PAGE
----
Breaking: SJC Rules That Candidate Can’t Be Barred From Soliciting Signatures At Private, Stand-Alone Supermarket

Posted in Landlord-Tenant, Miscellaneous, Policy

In a closely-watched case affecting hundreds of stores and other commercial establishments across Massachusetts, the Supreme Judicial Court (SJC) today ruled that Article 9 of the Massachusetts Declaration of Rights – which protects the right of equal access to ballots – trumps the right of private property owners to bar individuals from soliciting signatures in support of a candidate’s nomination to public office.  Here is a full copy of the court’s decision in Glovsky v. Roche Bros. Supermarkets, Inc.  In its 1983 decision in  Batchelder v. Allied Stores Int’l, Inc., the SJC reached a similar conclusion with regard to a large, enclosed shopping mall, reasoning that malls had become the functional equivalent of municipal “downtowns.”  Glovsky extends this principle to a single, stand-alone supermarket, though the court’s reasoning seems equally applicable to other commercial establishments that offer “assorted products” and “draw large numbers of people on a daily basis.”  While ruling in the plaintiff’s favor on the access issue, the court rejected his claim that the store manager’s statement that the store “had adopted a policy against signature solicitation” constituted “threats, intimidation or coercion” within the meaning of the Massachusetts Civil Rights Act. 

In a strongly-worded dissent, Justice Robert Cordy asserts that the majority “significantly expands the scope of the right [under Article 9] at the expense of the rights of countless commercial property owners across the Commonwealth.”  He notes that this outcome departs from “the overwhelming national consensus” in similar cases, “completely undoes the intended balance between the rights of property owners and the rights of those whom they invite to use their property,” and “creates serious consequences for property owners who miscalculate their obligations despite their best intentions.”  

Particularly in this election season, owners of Massachusetts retail establishments of all kinds would be wise to study Glovsky, consult with their real estate counsel, and re-evaluate their policies on signature collection.

Fully Conforming Structure Not Tainted By Nonconforming Use

Posted in Nonconforming Use, Zoning

In a case of first impression, the Appeals Court recently ruled that a dimensionally conforming structure used for a nonconforming use can’t be considered a nonconforming structure under M.G. L. c. 40A, § 6 (Section 6), first paragraph.  The case is Welch-Philippino v. Zoning Board of Appeals of Newburyport (pdf).

Under Section 6, the alteration or extension of a pre-existing nonconforming commercial structure triggers the need for a so-called Section 6 finding, which is a finding that the proposed structural changes will not be substantially more detrimental to the neighborhood than the existing structure.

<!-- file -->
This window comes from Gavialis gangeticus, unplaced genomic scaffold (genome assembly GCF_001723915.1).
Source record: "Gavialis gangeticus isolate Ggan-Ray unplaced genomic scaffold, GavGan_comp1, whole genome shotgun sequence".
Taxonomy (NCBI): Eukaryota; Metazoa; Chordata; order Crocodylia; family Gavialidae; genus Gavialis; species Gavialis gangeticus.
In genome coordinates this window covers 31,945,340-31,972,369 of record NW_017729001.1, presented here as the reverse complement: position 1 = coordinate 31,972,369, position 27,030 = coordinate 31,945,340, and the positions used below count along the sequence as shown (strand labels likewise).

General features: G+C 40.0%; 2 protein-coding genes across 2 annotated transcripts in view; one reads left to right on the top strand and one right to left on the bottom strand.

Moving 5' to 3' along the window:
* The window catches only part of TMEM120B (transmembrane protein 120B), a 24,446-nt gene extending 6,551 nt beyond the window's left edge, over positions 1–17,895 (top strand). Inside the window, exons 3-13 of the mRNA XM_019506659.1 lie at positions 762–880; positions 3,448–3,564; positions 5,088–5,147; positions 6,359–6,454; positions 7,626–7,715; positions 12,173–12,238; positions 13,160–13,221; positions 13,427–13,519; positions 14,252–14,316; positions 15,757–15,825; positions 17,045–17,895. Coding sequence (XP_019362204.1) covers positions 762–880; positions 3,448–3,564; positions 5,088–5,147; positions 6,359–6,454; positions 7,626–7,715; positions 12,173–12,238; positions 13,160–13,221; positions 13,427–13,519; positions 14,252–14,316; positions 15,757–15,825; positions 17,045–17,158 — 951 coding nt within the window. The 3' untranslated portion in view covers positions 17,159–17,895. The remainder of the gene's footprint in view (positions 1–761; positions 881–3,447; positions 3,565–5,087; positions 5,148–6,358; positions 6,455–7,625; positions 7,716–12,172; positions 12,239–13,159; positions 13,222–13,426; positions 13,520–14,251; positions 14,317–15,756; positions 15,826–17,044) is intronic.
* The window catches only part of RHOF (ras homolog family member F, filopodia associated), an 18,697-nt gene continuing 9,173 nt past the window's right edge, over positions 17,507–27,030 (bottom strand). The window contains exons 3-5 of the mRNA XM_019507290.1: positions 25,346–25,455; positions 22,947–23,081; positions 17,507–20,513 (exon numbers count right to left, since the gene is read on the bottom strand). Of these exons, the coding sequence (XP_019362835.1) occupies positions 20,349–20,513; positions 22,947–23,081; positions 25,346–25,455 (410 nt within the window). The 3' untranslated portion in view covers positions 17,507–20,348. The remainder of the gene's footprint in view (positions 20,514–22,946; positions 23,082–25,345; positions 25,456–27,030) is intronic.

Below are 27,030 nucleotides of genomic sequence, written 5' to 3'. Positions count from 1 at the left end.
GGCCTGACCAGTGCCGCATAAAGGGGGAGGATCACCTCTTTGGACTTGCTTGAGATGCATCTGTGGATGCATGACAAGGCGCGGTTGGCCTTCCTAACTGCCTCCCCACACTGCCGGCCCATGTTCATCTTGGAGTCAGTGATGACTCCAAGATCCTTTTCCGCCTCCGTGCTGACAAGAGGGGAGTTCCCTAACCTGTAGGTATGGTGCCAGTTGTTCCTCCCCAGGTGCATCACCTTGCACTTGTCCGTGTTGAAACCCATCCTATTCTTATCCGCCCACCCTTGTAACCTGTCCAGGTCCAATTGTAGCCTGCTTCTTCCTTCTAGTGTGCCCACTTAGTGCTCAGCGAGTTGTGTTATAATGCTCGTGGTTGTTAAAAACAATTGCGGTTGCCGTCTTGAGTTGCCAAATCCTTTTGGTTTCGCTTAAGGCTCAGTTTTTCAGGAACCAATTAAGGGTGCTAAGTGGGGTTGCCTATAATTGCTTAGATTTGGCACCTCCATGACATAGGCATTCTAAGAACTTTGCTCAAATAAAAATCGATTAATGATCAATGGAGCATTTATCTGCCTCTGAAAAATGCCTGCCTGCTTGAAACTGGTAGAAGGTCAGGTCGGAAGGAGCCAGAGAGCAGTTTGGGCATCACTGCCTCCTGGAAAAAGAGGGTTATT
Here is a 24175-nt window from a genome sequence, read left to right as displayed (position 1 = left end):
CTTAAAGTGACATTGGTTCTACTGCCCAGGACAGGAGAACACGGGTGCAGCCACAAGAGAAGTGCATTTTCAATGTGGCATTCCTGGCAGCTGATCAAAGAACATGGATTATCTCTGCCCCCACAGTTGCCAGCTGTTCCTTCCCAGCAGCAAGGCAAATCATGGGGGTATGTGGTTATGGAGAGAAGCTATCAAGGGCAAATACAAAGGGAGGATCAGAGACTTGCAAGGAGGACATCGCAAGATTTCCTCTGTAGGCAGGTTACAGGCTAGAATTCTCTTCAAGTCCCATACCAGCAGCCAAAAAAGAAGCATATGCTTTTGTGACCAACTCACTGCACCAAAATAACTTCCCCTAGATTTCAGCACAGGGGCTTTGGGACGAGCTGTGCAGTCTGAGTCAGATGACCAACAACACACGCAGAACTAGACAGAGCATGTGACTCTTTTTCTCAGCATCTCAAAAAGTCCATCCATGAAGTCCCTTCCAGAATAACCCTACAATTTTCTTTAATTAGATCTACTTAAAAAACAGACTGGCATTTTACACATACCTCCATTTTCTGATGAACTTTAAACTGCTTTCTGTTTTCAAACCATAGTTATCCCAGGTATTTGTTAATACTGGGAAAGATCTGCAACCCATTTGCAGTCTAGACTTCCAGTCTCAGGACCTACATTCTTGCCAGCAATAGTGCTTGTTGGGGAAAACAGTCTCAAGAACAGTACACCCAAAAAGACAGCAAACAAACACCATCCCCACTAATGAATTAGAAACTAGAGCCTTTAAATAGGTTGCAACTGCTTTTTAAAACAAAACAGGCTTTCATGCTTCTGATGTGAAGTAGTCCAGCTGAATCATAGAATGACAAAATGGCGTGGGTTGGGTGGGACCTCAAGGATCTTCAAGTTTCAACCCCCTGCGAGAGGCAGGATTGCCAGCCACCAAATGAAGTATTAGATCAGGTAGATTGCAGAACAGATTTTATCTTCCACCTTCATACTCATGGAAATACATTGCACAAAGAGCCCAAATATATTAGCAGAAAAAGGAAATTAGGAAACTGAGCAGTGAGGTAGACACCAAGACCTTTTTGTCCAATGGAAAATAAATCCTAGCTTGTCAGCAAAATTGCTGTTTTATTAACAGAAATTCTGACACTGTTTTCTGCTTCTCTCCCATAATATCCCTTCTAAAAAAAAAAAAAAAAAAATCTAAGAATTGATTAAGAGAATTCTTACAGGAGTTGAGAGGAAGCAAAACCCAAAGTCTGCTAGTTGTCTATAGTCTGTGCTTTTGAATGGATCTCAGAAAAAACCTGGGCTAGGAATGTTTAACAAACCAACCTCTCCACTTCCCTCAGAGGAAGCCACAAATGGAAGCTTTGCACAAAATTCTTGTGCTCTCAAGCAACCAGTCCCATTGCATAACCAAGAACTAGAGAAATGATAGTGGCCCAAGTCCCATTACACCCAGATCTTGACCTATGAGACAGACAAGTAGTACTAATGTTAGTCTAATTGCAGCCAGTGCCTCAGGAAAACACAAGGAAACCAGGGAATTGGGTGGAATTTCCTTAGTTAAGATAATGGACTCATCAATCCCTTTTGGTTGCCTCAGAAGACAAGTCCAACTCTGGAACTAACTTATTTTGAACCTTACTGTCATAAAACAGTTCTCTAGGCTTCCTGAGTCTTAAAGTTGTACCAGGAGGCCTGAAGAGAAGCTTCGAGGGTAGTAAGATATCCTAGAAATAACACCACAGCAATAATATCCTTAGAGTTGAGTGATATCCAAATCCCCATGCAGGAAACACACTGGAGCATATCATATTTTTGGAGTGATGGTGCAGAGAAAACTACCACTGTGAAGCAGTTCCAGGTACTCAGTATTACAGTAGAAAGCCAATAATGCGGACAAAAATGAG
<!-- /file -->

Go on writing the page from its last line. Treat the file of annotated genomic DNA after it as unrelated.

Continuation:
Welch-Philippino involved the proposed renovation and modernization of a nursing home in Newburyport.  As with the existing nursing home structure, the new structure would comply with all dimensional requirements of the Newburyport zoning bylaw.  The nursing home use pre-dates zoning and is lawfully nonconforming.

An abutter appealed a special permit authorizing the project to proceed.  The abutter argued that aAre you kidding me? fully conforming structure used for a nonconforming use should be treated as a nonconforming structure under Section 6, and therefore require a Section 6 finding.  The Land Court rejected that argument, finding no support for it in the statute.  Instead, the court ruled that the proposed new structure is – and thus should be treated as – a fully conforming structure.  According to the Land Court, where a change or extension of a nonconforming use is proposed, the proper procedure is to apply the so-called Powers test, derived from the 1973 case Powers v. Building Inspector of Barnstable (pdf).  Applying that test, the Land Court found that the project is allowed as of right because it does not amount to a change or substantial extension of the lawfully nonconforming commercial use.  The Appeals Court agreed.

Welch-Philippino adds another smidgen of clarity to the law of nonconforming structures and uses in Massachusetts.  However, this body of law will continue to be a source of confusion for landowners and abutters – and a source of fees for land use litigators – until the Legislature amends the “difficult and infelicitous” language of Section 6.  For more on Section 6, see our prior posts here and here.

Recorded Deed With Phony Acknowledgement Is Ineffective

Posted in Miscellaneous, Title

In a case of first impression, the Appeals Court ruled last week in Allen v. Allen that a recorded deed with an acknowledgement falsely stating that the grantor had personally appeared before the notary public was unenforceable against a family member with a competing, subsequently recorded deed.